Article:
Why PSD2 enables banks to shift from being a provider to a partner

By Andrew Steadman | 26 July 2017

The financial world is set to change. When PSD2 regulations are introduced in 2018, UK financial institutions will be required to adopt open banking application programming interfaces (APIs) to enable the exchange of banking data and making of payments. The introduction of these new regulations provides consumers with the option to use non-financial-institution providers to manage their finances, and have access to their own data online. Financial institutions must navigate these changes whilst enriching current offerings and continuing to provide best-in-class products and services for consumers. That’s the challenge and opportunity of this new environment.

As these new regulations come into effect it will amplify the fact that financial institutions are no longer competing only with each other, but in fact with every company offering financial services. This includes the likes of Amazon and Google, which are looking at ways they can provide new financial services to consumers. For financial institutions to keep pace with these technology giants, start-ups and fintech challenger banks, they must define what new opportunities PSD2 can bring. This includes evaluating how these regulations can aid future efforts to collaborate, extend and diversify a new range of tailored value propositions in the form of services to customers. To do this, financial institutions should be aware of the benefits of transforming their services and also be open to cooperation with other financial institutions, non-financial-institution providers, technology suppliers, and regulators.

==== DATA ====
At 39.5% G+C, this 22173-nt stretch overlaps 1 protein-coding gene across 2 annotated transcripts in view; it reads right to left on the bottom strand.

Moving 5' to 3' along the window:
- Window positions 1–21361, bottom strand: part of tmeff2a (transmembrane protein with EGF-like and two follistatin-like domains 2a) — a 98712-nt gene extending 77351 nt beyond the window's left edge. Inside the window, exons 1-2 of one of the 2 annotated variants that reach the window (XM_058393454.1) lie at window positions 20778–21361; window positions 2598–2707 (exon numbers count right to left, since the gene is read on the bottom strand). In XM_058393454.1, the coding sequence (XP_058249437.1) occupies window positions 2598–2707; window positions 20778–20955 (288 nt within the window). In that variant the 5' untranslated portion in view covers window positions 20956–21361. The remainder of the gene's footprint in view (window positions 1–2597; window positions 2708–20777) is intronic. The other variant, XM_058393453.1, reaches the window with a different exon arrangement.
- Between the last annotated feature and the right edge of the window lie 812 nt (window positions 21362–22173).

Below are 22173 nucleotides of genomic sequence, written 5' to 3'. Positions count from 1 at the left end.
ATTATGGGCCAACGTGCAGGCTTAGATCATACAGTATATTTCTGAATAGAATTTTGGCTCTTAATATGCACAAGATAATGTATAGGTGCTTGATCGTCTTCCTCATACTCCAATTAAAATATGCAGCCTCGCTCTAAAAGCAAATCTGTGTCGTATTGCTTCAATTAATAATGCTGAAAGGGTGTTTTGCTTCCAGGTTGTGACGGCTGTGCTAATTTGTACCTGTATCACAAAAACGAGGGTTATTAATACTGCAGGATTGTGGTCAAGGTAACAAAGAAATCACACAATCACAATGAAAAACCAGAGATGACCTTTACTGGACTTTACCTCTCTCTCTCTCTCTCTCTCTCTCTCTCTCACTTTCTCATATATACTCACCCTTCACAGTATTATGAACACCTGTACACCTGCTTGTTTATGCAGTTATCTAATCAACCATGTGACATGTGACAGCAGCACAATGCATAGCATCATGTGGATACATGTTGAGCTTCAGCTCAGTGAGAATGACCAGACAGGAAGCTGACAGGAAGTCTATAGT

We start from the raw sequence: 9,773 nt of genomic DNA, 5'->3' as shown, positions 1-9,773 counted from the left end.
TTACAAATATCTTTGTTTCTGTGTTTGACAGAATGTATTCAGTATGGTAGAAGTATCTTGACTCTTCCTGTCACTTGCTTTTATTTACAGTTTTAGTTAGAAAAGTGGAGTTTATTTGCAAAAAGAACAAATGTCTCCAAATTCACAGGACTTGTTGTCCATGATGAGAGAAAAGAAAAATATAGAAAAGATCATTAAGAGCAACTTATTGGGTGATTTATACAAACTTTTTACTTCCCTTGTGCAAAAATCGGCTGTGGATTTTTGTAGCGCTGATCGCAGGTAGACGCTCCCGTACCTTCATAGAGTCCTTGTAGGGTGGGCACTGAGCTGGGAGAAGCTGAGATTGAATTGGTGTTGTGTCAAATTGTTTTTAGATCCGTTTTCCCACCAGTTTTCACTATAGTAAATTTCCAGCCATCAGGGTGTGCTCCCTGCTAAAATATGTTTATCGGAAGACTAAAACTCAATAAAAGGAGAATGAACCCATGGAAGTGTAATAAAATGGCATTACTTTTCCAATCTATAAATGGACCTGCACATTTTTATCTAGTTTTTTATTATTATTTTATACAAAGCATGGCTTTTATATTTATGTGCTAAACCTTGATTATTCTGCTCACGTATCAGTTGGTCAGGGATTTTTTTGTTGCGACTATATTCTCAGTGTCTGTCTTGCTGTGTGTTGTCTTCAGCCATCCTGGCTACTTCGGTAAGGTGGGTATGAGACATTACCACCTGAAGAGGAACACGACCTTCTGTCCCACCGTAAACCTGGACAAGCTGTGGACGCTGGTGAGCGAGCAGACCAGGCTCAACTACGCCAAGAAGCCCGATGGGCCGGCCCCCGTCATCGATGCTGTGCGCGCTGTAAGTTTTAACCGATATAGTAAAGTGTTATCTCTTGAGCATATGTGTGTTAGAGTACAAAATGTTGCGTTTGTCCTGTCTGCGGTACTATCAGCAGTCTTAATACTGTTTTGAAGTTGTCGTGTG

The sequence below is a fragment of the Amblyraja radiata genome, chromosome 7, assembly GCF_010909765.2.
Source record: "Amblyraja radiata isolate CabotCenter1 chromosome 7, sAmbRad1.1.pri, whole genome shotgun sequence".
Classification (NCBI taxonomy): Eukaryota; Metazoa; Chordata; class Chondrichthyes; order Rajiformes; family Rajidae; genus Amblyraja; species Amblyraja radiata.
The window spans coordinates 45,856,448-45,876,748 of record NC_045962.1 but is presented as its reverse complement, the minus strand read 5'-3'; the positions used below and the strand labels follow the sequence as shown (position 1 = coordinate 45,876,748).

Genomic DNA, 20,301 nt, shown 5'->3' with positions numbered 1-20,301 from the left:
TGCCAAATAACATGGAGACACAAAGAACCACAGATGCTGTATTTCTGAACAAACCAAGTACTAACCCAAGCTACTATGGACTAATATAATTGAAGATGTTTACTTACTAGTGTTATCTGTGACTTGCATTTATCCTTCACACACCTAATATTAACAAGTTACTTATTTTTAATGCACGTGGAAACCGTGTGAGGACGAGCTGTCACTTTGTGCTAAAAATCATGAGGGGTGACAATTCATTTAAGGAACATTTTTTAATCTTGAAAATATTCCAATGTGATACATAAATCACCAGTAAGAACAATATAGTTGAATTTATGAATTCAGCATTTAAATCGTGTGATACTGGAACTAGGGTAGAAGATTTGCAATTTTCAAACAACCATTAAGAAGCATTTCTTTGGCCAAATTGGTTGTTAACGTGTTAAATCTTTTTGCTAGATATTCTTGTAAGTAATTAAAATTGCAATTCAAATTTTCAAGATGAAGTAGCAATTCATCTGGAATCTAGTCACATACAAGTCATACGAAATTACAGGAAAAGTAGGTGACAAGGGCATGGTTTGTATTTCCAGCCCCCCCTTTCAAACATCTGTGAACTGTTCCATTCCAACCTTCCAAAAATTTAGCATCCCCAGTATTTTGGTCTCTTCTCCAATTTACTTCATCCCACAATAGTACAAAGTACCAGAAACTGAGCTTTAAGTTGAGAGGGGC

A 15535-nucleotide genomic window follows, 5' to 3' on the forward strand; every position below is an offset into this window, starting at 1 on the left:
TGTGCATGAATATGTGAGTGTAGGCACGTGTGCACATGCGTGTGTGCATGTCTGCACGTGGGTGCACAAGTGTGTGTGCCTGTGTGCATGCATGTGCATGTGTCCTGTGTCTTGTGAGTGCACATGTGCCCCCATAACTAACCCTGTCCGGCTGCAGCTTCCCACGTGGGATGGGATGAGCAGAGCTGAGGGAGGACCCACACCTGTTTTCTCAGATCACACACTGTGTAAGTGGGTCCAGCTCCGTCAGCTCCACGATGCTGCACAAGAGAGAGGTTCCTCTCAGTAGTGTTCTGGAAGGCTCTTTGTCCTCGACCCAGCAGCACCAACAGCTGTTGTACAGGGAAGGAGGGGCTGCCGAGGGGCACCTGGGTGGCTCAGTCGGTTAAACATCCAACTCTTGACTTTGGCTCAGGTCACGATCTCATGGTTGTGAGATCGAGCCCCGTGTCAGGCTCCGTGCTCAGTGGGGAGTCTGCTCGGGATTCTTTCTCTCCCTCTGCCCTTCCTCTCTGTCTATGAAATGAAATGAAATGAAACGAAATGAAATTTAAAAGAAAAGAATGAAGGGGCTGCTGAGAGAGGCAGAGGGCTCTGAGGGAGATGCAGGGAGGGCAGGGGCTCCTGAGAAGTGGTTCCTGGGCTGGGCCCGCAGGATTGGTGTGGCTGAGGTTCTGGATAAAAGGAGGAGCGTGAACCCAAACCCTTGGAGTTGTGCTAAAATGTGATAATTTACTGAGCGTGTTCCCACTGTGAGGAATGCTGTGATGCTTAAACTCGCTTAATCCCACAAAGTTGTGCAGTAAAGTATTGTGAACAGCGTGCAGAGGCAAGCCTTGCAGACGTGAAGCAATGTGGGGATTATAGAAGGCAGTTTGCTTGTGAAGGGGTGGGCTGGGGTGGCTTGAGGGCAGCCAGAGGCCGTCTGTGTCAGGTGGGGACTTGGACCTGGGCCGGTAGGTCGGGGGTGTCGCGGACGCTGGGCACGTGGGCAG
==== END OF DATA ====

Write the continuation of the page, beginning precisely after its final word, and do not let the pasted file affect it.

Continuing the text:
Unlocking the power of data

In today’s digital age, consumers expect access to their banking services wherever and whenever they want them, on a channel that suits them best. Larger financial institutions have huge amounts of customer data at their fingertips and therefore have access to valuable insights into what consumers want. These insights are vital to financial institutions when they are looking to validate and align new offerings and initiatives that tap into individual consumer preferences. With the move to open banking, including the PSD2 rule, a strategy that fully utilises mobile and digital solutions is needed for a true banking revolution.

With the PSD2 regulations being introduced, financial institutions can work with other providers in the industry to share data and insights to better understand customers. This will help financial institutions provide customers with a tailored value proposition, providing bespoke services to specific audiences who require a different experience compared to other customer groups.

Sharing customer data efficiently and successfully also means that financial institutions can launch new services that consumers are demanding. Technology like this helps provide customers with new banking experiences that fit seamlessly into everyday life. However, to ensure new services are well-received, financial institutions must guarantee the security of customer data. This includes details such as the ability to manage permissions. Financial institutions of all sizes, non-financial-institution providers, technology suppliers, and regulators must work together to maximise security and update regulations where appropriate.